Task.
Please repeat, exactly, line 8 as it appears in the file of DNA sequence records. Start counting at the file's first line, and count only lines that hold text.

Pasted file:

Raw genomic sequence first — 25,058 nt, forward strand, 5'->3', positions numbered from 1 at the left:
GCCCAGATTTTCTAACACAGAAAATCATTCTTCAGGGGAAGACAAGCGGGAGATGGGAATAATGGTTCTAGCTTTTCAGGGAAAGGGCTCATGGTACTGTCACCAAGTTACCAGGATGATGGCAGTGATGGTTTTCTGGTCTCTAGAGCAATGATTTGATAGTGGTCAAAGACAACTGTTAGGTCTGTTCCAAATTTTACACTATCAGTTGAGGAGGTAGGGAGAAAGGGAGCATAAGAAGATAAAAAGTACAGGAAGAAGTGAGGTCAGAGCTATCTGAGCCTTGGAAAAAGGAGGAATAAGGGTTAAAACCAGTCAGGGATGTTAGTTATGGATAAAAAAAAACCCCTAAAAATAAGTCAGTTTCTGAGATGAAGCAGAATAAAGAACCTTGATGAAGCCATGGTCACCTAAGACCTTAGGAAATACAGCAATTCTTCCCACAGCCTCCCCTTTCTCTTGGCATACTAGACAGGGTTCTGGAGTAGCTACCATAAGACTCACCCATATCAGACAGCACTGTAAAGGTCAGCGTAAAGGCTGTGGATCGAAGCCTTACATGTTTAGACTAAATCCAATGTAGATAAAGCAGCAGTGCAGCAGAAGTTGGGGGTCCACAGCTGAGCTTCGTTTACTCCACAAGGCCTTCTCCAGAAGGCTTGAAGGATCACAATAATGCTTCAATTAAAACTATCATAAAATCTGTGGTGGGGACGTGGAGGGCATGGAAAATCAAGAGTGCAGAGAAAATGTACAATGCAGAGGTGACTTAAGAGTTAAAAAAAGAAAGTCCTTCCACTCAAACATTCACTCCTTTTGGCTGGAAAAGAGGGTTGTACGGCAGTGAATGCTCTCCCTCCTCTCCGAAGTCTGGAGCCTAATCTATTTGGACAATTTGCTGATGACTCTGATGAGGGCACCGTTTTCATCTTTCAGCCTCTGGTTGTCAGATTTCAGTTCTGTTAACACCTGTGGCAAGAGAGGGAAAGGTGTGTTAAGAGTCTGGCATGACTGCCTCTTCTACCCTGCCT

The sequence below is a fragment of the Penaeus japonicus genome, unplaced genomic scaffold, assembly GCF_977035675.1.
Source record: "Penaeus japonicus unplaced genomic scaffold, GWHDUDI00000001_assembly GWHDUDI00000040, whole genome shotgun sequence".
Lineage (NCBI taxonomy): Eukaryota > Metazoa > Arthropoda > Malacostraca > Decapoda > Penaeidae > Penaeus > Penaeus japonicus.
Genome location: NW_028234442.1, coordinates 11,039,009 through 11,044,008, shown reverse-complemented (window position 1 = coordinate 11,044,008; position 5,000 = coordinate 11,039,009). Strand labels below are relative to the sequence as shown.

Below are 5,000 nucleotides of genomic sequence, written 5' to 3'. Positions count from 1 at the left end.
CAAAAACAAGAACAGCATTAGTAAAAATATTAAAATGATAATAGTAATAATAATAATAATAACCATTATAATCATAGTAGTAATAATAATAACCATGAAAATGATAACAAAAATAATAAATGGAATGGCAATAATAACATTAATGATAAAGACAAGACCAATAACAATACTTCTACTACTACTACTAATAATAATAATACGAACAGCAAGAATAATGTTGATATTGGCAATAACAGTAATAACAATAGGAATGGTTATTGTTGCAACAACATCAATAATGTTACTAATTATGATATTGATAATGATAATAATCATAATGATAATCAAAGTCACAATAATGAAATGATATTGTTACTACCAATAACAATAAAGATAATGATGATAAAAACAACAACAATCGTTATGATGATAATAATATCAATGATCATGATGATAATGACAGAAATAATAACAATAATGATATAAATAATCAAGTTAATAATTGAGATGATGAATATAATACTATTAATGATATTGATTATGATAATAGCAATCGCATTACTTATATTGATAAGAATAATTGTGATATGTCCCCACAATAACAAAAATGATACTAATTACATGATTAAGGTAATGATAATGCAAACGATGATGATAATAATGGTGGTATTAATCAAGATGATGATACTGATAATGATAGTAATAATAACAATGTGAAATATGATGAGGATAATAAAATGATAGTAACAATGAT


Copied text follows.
CAAAAACAAGAACAGCATTAGTAAAAATATTAAAATGATAATAGTAATAATAATAATAATAACCATTATAATCATAGTAGTAATAATAATAACCATGAAAATGATAACAAAAATAATAAATGGAATGGCAATAATAACATTAATGATAAAGACAAGACCAATAACAATACTTCTACTACTACTACTAATAATAATAATACGAACAGCAAGAATAATGTTGATATTGGCAATAACAGTAATAACAATAGGAATGGTTATTGTTGCAACAACATCAATAATGTTACTAATTATGATATTGATAATGATAATAATCATAATGATAATCAAAGTCACAATAATGAAATGATATTGTTACTACCAATAACAATAAAGATAATGATGATAAAAACAACAACAATCGTTATGATGATAATAATATCAATGATCATGATGATAATGACAGAAATAATAACAATAATGATATAAATAATCAAGTTAATAATTGAGATGATGAATATAATACTATTAATGATATTGATTATGATAATAGCAATCGCATTACTTATATTGATAAGAATAATTGTGATATGTCCCCACAATAACAAAAATGATACTAATTACATGATTAAGGTAATGATAATGCAAACGATGATGATAATAATGGTGGTATTAATCAAGATGATGATACTGATAATGATAGTAATAATAACAATGTGAAATATGATGAGGATAATAAAATGATAGTAACAATGAT